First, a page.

Joint improvisation in the arts practices: Entrainment, engagement and expert skill

Research output: Chapter in Book/Report/Conference proceedingPaper in conference proceeding


To improvise together for the pure curiosity, joy, and beauty of it constitutes a central but often neglected ability of human beings. Integrating pragmatic, practical, and technical skills with conceptual understanding, improvisation is adaptive and collaborative. It seems made to counter the challenges of living in a fleeting present, unconstrained by physical and historical boundaries, and very likely has deep evolutionary roots. I present an account of joint improvisation in the performative arts based in reviews of empirical research in the cognitive sciences, phenomenology, neuroscience, and philosophy, using examples from modern dance and jazz music. The account may be used for generating cross-disciplinary hypotheses about improvisation for investigation within a multitude of fields and is meant to encourage interdisciplinary work and collaboration between practitioners and academic researchers. The major goal is to elucidate the interaction dynamics that underlies joint improvisation by considering the variety of processes that support sensorimotor, experiential, emotional, meta-cognitive, and collaborative forms of interaction and lead to the coordination and synchronization of behavior. I claim that improvisation is an intelligent cognitive skill associated with meta-awareness, open to monitoring and control. It involves both automatized and flexible behavior and can occur without conscious awareness. Improvising in principle is independent of verbal language and higher-order thought, but nevertheless profits from the presence of multiple converging processes.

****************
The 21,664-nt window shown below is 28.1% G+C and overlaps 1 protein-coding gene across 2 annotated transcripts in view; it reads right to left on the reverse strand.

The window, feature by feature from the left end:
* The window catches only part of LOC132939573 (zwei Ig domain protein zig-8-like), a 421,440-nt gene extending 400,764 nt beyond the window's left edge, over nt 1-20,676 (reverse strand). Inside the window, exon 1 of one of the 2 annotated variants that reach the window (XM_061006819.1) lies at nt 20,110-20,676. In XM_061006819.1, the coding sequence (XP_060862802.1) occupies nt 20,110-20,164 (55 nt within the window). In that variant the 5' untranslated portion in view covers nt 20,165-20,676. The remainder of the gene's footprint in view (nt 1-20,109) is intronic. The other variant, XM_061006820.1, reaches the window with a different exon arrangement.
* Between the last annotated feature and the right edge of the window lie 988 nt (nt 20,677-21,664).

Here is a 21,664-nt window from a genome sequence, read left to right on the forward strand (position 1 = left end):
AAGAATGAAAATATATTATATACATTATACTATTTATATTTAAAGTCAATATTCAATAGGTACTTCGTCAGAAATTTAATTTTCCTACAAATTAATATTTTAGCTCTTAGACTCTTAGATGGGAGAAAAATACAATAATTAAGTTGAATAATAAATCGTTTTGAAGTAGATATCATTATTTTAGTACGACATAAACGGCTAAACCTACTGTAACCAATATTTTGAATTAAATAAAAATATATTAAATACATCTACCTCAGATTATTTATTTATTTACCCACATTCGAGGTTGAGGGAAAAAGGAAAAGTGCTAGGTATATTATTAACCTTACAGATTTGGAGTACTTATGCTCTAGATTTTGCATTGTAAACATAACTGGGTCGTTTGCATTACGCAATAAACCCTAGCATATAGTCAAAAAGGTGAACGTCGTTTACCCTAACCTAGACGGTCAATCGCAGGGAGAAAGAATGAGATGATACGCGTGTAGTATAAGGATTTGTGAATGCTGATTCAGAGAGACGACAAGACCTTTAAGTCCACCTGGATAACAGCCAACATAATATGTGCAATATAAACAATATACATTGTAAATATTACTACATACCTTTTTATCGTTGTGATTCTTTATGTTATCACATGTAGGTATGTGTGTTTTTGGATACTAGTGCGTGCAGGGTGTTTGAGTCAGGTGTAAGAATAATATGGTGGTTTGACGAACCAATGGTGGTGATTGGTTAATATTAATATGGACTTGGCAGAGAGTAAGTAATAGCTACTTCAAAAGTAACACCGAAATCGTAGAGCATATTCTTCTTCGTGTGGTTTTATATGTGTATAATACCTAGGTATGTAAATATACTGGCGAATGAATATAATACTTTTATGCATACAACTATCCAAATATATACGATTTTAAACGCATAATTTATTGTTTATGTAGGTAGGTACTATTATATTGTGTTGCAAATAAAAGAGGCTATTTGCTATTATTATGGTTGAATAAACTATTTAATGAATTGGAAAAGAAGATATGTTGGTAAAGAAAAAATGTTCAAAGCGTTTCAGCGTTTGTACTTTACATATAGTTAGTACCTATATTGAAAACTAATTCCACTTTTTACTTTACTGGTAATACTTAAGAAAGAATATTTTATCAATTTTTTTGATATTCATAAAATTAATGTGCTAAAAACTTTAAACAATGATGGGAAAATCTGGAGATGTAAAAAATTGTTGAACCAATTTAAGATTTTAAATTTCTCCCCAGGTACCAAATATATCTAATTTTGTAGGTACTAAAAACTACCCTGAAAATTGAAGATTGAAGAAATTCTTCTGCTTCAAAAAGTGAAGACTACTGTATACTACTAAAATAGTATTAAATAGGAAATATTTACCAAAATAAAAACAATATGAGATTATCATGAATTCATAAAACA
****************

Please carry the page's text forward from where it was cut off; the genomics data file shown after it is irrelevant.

Research areas and keywords

Subject classification (UKÄ) – MANDATORY

  • Performing Art Studies
  • Psychology (excluding Applied Psychology)
  • Philosophy


  • Improvisation, Joint action, Cooperation, Metacognition, performative practices, Interaction, Dynamic systems, multimodal communication
Original languageEnglish
Title of host publicationProceedings from A Body of Knowledge
Subtitle of host publicationEmbodied Cognition and the Arts conference 8-10 Dec 2016
EditorsSimon Penny, Kelly Donahey
Place of PublicationIrvine
PublishereScholarship University of California
Publication statusPublished - 2018 Jan 15
Publication categoryResearch
EventA Body of Knowledge: Embodied Cognition and the Arts - Claire Trevor School of the Arts, University of California Irvine, Irvine, United States
Duration: 2016 Dec 82016 Dec 10


ConferenceA Body of Knowledge
CountryUnited States

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